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EVs Reaching A Tipping Point In The U.S., Could Make Up A Quarter Of Sales By 2025

Analysis by Bloomberg has revealed that electric vehicles now make up five percent of new car sales in the United States, and that’s an important tipping point for the market.

If the U.S. follows trends set by other countries around the world, adoption rates should accelerate quickly now. The analysis suggests that technological preferences will rapidly flip and that EVs are on their way to mass adoption.

That’s the path taken by China and Europe, which have already hit the crucial five percent mark. Bloomberg looked at trends in 18 countries, and it suggests that a quarter of all new car sales will be electric in the U.S. by the end of 2025, which is almost two years ahead of most major forecasts.

Read Also: New Study Finds More Than A Third Of Americans Are “Seriously Considering” An EV Purchase Or Lease Soon

The majority of new technologies follow an S-shaped adoption curve. Sales are slow at first, as only early adopters are willing to deal with the inconveniences of a new technology. Then, a switch flips and suddenly nearly everyone buys in to the new tech – this was the path followed by the internet, smartphones, TV, LED lightbulbs, and countless others.

For EVs, in particular, the reasons for this are clear. The technology requires a lot of infrastructure to operate, and that made EVs less convenient than internal combustion vehicles at first. As more and more people adopt the technology, though, the infrastructure becomes more robust and, according to the analysis, five percent seems to be the point at which mainstream buyers opt in to the EV market and overtake early adopters.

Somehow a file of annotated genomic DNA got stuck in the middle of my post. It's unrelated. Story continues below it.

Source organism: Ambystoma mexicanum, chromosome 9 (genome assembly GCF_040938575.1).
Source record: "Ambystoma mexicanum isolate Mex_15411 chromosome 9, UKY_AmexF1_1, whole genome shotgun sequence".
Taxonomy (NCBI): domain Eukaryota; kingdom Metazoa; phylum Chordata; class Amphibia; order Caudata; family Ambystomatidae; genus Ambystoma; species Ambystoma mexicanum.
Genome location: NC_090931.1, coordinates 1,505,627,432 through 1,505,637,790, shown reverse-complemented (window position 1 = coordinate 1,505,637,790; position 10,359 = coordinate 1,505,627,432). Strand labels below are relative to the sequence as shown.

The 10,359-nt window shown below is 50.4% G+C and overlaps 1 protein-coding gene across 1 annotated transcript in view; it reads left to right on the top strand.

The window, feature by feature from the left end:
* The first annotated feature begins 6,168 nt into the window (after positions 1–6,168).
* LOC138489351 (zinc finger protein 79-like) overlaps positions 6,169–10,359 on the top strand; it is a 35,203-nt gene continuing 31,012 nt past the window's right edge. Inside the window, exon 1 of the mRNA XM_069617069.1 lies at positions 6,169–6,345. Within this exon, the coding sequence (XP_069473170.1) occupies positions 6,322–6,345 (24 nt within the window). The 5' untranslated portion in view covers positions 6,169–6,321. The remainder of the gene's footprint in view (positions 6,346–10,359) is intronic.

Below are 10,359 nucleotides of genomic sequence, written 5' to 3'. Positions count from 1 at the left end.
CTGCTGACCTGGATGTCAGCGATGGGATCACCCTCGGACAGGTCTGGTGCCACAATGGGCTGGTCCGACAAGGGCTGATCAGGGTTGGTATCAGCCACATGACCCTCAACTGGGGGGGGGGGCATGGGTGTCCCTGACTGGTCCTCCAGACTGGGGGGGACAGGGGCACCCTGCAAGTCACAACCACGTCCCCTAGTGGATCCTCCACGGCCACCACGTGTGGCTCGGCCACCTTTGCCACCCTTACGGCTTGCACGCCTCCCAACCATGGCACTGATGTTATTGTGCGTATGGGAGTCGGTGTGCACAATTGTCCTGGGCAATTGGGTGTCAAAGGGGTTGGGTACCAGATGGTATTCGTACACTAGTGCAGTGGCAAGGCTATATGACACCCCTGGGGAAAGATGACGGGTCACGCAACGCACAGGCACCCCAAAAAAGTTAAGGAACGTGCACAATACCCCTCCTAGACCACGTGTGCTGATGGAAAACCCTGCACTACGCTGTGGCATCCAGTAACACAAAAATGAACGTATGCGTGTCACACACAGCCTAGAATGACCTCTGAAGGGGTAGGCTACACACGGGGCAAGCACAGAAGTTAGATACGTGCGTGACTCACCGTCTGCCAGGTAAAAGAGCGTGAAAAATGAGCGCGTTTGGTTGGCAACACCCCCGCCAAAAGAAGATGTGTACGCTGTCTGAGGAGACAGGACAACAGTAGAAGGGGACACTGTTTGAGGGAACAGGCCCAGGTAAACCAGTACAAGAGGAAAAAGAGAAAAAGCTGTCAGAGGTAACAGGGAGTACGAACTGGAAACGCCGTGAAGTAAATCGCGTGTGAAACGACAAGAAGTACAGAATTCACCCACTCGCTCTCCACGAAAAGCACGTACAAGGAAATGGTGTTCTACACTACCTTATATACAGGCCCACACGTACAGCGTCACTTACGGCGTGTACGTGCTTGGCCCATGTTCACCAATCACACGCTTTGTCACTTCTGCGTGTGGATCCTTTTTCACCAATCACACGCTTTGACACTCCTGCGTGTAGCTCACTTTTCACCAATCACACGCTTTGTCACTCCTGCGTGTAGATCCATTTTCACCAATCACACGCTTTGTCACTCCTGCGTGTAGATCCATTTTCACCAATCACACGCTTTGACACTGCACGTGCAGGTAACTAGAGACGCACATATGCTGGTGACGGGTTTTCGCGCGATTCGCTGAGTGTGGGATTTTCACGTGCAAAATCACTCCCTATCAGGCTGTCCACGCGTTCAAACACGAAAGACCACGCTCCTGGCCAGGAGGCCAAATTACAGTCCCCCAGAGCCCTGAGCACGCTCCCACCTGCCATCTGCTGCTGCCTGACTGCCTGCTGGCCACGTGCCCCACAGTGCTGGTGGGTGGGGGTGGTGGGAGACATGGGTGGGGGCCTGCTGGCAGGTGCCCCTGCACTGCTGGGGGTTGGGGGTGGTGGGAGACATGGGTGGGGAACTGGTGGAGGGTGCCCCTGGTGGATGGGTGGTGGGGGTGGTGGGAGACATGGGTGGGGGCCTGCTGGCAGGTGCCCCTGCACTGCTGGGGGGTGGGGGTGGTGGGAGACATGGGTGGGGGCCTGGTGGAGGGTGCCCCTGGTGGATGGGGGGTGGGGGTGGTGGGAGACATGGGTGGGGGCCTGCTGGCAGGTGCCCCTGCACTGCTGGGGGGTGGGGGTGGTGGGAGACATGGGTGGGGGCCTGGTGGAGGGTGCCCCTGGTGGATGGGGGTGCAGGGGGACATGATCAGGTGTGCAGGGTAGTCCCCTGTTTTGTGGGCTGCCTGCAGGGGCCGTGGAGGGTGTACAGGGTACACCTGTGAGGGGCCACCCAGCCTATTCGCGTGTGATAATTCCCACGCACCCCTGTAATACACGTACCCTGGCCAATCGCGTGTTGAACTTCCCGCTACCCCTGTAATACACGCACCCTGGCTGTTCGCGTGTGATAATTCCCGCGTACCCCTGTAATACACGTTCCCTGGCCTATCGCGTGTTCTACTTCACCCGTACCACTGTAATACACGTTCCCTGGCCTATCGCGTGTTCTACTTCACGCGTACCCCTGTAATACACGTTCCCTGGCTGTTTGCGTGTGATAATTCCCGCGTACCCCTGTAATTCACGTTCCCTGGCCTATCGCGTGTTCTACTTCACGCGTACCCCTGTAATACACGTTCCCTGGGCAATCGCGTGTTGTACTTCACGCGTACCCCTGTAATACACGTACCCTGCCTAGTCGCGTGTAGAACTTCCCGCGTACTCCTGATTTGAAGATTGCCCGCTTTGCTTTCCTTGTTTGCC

Adoption also depends on supply, and it turns out that automakers (traditional ones, at least) have a tipping point, too. In Europe, once 10 percent of an automaker’s quarterly sales go electric, it only takes two years for the share of EVs to triple.

Government incentives and support have also been a necessary factor in every country that has crossed the EV tipping point. Under President Joe Biden, the U.S. has made large strides towards electrification, with the administration calling for EVs (including plug-in hybrids) to make up half of new vehicles by 2030.

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